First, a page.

Lithe and leggy, Lauryn was a fashionista deeply invested in a personal style who liked nice things but seemed to flow above the fray of ghetto fabulousness and its accompanying tendency to serve as high-end designers’ billboard. She liked her hip-hop tinged with a rootsy glam and hints of an ethereal ‘70s sexy grounded with sobering touches of militancy—a combo that was deceptively accessible, simultaneously aspirational, and ultimately inimitable. Making cover-girl moves where no dreadlocked black girl had gone before— *Harper’s Bazaar, Cosmopolitan*. Shit. *Essence*—we have Lauryn Hill to thank for the present-day Gucci models who sport TTAs (teeny-tiny afros) and Saint Laurent girls showcasing blackety-black-black corn- rows, the kind without extensions. In short, Lauryn was the visual precursor for #BlackGirlMagic and #BlackGirlsRock. We turned to her for soul affirmations that we were more than enough before the digital revolution granted us hashtags that enabled us to harness archives of similar fierceness easily on Instagram and Tumblr.
Routinely lauded for its themes of self-love, empowerment, and broken-heart-bounce-backs, *The Miseducation of Lauryn Hill* has earned itself the rank of classic in contemporary American popular culture. And yet, two decades after its debut in 1998, so little has been written about where and when Miseducation entered. More specifically, that it was sired by a ’90s kind of girl at the end of a century that would dismantle the Berlin Wall, witness an act of American-on-Americans terrorism in Oklahoma, and usher in a digital age that would change the dynamics of human interaction and intimacy as we formerly knew it.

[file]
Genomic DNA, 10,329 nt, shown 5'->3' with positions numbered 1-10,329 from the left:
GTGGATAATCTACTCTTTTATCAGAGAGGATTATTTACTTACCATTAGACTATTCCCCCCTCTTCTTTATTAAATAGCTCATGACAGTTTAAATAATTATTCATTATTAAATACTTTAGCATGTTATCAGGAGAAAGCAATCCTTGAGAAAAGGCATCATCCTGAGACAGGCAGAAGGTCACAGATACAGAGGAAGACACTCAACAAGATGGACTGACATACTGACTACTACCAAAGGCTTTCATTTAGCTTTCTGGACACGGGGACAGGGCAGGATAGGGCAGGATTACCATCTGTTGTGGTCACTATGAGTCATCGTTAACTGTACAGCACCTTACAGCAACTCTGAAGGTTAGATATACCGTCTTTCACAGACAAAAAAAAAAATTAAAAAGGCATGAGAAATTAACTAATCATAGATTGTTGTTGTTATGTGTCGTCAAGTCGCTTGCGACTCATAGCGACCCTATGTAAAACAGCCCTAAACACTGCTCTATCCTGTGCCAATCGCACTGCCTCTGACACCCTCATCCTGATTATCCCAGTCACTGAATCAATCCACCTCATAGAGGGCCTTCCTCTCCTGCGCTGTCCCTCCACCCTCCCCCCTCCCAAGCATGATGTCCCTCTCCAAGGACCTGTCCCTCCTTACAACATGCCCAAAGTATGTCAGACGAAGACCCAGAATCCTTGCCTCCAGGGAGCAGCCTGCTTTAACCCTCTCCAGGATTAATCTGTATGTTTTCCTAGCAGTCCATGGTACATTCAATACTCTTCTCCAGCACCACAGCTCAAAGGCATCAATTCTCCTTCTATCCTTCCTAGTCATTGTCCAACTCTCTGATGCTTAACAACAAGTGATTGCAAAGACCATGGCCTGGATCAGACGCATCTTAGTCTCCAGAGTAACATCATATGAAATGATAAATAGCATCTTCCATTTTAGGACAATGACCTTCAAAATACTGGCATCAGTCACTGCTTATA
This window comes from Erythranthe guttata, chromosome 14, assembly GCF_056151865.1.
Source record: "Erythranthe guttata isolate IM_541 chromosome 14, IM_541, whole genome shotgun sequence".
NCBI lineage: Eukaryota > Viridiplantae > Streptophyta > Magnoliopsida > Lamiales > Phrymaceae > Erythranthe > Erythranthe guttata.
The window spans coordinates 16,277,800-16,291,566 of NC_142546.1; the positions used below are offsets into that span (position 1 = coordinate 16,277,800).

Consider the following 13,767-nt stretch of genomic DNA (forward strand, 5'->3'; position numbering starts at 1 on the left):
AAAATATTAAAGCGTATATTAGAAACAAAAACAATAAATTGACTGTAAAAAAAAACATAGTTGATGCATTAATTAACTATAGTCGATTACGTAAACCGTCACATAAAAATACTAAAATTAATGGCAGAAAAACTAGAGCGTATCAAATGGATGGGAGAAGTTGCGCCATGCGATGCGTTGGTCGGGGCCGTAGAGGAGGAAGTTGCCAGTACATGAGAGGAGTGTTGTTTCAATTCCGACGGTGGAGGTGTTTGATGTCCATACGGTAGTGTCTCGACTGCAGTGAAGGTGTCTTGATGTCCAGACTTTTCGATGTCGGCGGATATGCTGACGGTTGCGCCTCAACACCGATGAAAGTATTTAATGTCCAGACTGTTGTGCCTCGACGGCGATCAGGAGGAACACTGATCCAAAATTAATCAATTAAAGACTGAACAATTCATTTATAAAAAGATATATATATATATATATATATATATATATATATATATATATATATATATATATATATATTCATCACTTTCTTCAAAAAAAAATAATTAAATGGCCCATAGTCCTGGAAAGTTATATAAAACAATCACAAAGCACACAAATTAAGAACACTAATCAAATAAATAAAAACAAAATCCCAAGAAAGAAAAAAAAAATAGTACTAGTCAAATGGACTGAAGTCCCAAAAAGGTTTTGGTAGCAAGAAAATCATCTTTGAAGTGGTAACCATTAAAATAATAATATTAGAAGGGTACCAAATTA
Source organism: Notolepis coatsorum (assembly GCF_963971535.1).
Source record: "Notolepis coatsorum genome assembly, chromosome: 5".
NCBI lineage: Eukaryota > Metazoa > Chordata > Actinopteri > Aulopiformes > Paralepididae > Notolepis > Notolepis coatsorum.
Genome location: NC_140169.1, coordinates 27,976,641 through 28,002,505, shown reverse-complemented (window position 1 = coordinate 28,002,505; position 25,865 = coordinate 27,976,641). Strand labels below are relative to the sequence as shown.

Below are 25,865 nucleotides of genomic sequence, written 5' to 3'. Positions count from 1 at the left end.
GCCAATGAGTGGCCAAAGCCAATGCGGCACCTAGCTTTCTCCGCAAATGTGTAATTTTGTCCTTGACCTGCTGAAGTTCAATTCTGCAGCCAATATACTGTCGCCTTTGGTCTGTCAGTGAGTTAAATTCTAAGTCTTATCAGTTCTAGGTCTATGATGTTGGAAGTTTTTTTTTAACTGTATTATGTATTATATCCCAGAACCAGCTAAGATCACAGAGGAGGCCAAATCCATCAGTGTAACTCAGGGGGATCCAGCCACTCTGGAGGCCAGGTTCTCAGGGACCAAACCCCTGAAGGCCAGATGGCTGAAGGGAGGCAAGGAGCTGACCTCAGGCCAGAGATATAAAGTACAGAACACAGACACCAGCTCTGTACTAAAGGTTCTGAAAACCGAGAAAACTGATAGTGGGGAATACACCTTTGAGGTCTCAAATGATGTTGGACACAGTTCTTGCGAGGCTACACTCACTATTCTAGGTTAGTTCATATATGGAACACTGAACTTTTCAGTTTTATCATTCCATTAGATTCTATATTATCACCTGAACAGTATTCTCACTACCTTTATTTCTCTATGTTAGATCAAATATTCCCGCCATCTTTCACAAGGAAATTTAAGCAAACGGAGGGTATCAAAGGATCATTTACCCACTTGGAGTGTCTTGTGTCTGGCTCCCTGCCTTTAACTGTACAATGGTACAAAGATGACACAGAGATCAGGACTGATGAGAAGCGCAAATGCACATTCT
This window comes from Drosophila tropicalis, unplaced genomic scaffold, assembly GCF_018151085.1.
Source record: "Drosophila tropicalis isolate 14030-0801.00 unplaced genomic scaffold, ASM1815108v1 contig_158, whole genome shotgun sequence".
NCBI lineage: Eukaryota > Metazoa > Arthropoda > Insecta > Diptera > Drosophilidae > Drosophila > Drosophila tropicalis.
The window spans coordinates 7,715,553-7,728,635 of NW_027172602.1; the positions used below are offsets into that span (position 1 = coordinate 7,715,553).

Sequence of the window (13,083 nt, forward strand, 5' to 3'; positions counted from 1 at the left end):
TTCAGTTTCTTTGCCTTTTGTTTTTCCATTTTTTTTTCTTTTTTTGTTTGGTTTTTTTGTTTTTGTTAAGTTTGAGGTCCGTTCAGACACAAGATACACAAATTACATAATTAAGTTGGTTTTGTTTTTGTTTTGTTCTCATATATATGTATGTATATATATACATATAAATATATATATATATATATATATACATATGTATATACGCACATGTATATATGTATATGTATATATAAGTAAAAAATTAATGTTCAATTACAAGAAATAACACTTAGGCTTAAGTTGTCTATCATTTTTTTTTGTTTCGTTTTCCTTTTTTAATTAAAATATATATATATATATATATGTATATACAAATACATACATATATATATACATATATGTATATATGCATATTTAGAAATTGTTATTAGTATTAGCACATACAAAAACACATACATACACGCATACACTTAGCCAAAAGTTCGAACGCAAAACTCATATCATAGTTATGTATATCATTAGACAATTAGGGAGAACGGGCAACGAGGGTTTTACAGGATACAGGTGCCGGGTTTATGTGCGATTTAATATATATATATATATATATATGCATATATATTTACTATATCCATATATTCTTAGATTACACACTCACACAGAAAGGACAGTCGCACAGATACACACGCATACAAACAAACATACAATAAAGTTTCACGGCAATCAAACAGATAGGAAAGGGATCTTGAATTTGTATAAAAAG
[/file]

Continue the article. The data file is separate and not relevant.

And because she was a ‘90s kind of black girl, she came into adulthood watching the police receive passes for brutalizing black bodies—the murders of Amadou Diallo and Eleanor Bumpurs and the beating of Rodney King—in ways the next century would render routine enough to warrant a #BlackLivesMatter movement. She saw a million black men march on Washington and watched Los Angeles burst into riotous flames. She also saw a lone black woman stand firm against the nomination of a black Supreme Court judge and far too many black people dismiss her claims of sexual harassment as a Jezebel’s coercion with white racism. Specifically, as a black woman she would watch the white president who was jokingly (and ultimately ironically) referred to as the first black one, sign in legislature—the Violent Crime Control and Law Enforcement Act and the Personal Responsibility and Work Opportunity Reconciliation Act—that would devastate her community both politically and economically, systematically destabilizing the structural conditions necessary for #BlackLove to thrive for decades to come. She also saw a president whose own love triangle played itself out in a public scandal of an impeachment trial while the pain of her private one gifted a generation with its own vehicle for healing and catharsis.